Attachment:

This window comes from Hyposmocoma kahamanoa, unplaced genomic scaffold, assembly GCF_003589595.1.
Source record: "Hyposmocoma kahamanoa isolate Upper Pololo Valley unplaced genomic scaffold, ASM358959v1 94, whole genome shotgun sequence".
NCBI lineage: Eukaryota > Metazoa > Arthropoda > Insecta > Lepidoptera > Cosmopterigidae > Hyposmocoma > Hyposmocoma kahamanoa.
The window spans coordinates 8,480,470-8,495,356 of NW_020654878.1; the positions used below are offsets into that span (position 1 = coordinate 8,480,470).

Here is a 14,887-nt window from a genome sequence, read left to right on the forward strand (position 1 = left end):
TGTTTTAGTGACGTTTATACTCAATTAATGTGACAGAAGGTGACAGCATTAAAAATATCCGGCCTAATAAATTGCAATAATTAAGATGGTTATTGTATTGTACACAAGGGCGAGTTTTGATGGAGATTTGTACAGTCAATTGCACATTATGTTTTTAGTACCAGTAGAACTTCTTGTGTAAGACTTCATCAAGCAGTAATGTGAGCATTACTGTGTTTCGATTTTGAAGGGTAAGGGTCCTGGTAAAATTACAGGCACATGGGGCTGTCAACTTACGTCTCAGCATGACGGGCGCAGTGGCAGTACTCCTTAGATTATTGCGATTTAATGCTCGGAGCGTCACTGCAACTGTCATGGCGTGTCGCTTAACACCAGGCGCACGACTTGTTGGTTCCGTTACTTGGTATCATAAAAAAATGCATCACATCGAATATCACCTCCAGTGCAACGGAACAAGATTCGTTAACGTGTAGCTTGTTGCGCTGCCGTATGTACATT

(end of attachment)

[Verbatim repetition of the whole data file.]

This window comes from Hyposmocoma kahamanoa, unplaced genomic scaffold, assembly GCF_003589595.1.
Source record: "Hyposmocoma kahamanoa isolate Upper Pololo Valley unplaced genomic scaffold, ASM358959v1 94, whole genome shotgun sequence".
NCBI lineage: Eukaryota > Metazoa > Arthropoda > Insecta > Lepidoptera > Cosmopterigidae > Hyposmocoma > Hyposmocoma kahamanoa.
The window spans coordinates 8,480,470-8,495,356 of NW_020654878.1; the positions used below are offsets into that span (position 1 = coordinate 8,480,470).

Here is a 14,887-nt window from a genome sequence, read left to right on the forward strand (position 1 = left end):
TGTTTTAGTGACGTTTATACTCAATTAATGTGACAGAAGGTGACAGCATTAAAAATATCCGGCCTAATAAATTGCAATAATTAAGATGGTTATTGTATTGTACACAAGGGCGAGTTTTGATGGAGATTTGTACAGTCAATTGCACATTATGTTTTTAGTACCAGTAGAACTTCTTGTGTAAGACTTCATCAAGCAGTAATGTGAGCATTACTGTGTTTCGATTTTGAAGGGTAAGGGTCCTGGTAAAATTACAGGCACATGGGGCTGTCAACTTACGTCTCAGCATGACGGGCGCAGTGGCAGTACTCCTTAGATTATTGCGATTTAATGCTCGGAGCGTCACTGCAACTGTCATGGCGTGTCGCTTAACACCAGGCGCACGACTTGTTGGTTCCGTTACTTGGTATCATAAAAAAATGCATCACATCGAATATCACCTCCAGTGCAACGGAACAAGATTCGTTAACGTGTAGCTTGTTGCGCTGCCGTATGTACATT